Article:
When asked where they got their best ideas for their kitchen remodel, the top five sources out of a list of 34 options presented were: 1) magazines, 2) Home Depot, 3) Lowe’s, 4) HGTV and 5) the Internet. Comparing the ranking of sources used for remodeling ideas between 2008 and 2010, there have been some dramatic shifts. In 2008, “kitchen remodelers” chose “my own ideas” as their No. 1 source for ideas. In 2010, “kitchen remodelers” seem to be less confident: “my own ideas” dropped to seventh place. Moving up the list are Sears, the Internet, Home Depot and Lowe’s. And in 2010, the total number of sources used for ideas in a kitchen remodel increased dramatically compared to 2008 (a mean of 5.6 idea sources in 2010 versus 3.7 idea sources in 2008).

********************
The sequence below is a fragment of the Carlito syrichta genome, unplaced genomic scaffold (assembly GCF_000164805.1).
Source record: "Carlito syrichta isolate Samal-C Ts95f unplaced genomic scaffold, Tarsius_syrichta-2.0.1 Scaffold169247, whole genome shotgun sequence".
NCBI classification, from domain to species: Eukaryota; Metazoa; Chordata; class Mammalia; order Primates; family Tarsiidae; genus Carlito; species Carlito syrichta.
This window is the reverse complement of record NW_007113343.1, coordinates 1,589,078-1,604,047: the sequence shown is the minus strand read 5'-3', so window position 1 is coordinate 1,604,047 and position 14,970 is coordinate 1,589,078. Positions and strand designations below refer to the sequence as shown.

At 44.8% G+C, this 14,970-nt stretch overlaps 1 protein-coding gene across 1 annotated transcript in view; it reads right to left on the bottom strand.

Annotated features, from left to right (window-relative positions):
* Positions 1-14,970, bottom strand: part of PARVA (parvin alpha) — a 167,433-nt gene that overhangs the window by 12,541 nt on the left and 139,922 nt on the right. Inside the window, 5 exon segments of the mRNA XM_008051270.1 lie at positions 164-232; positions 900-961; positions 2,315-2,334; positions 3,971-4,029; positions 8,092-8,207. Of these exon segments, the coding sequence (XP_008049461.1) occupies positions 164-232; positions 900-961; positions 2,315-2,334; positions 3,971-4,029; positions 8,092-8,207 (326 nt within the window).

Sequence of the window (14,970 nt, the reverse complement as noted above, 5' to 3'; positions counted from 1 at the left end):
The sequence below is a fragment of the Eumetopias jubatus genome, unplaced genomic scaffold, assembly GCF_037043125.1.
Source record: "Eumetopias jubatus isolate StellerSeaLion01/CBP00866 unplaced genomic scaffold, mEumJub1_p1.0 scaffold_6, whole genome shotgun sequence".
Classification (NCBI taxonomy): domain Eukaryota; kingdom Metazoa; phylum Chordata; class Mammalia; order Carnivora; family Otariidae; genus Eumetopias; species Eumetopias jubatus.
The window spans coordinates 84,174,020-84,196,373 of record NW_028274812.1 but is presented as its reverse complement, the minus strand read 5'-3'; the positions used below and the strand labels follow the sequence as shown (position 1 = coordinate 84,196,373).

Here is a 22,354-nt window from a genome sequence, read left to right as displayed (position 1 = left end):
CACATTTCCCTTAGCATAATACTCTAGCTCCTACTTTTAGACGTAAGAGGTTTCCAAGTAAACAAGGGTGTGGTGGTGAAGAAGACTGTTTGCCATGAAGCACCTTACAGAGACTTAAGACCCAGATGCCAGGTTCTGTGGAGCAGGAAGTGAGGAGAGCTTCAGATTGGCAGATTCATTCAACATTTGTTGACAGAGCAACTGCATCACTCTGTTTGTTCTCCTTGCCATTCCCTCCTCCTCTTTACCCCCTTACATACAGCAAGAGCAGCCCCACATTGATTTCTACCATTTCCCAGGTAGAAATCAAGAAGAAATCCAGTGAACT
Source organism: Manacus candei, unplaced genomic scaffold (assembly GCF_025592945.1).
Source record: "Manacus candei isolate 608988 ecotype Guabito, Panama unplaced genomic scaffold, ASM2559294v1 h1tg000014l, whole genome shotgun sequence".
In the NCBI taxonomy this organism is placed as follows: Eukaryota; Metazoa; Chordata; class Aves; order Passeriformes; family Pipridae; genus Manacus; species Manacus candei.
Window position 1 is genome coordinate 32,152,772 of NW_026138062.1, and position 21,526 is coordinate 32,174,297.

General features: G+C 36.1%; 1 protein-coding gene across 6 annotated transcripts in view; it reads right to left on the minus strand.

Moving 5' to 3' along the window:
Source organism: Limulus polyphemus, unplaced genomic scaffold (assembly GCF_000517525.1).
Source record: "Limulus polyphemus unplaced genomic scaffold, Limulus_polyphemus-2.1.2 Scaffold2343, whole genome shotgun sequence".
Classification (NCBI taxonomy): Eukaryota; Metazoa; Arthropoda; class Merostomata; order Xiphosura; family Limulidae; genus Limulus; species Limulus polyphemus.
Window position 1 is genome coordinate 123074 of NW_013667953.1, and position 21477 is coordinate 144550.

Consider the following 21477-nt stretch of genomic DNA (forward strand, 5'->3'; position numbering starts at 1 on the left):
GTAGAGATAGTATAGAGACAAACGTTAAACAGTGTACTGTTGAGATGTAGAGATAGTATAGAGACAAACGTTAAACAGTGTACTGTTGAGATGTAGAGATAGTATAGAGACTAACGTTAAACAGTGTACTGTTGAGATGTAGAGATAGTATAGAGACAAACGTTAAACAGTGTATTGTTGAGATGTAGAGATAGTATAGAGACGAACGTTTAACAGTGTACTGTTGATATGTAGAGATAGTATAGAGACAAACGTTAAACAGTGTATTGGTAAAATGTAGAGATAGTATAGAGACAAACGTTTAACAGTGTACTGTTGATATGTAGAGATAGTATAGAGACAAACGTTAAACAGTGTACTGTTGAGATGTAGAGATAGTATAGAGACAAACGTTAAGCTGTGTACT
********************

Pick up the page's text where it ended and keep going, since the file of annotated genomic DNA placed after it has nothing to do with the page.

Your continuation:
• The demand for professionals. Despite the economic downturn, the incidence of hiring outside help for all of a kitchen renovation project remains relatively steady (26% in 2006, 28% in 2010 and 24% in 2010). A professional designer or architect played a role in three in 10 kitchen remodels costing more than $2,500, up significantly from prior study periods. There is some evidence that “kitchen remodelers” are using kitchen designers at the big box stores more today, while others may be consulting designers for projects and getting ideas from them, but not necessarily hiring them for the entire project.

Three -quarters of “kitchen remodelers” did the project with some level of help, either doing it all themselves (34%) or having help with some of it (42%). However, given the opportunity to do the project over, DIYers are most likely to want to shift some of that work to someone else.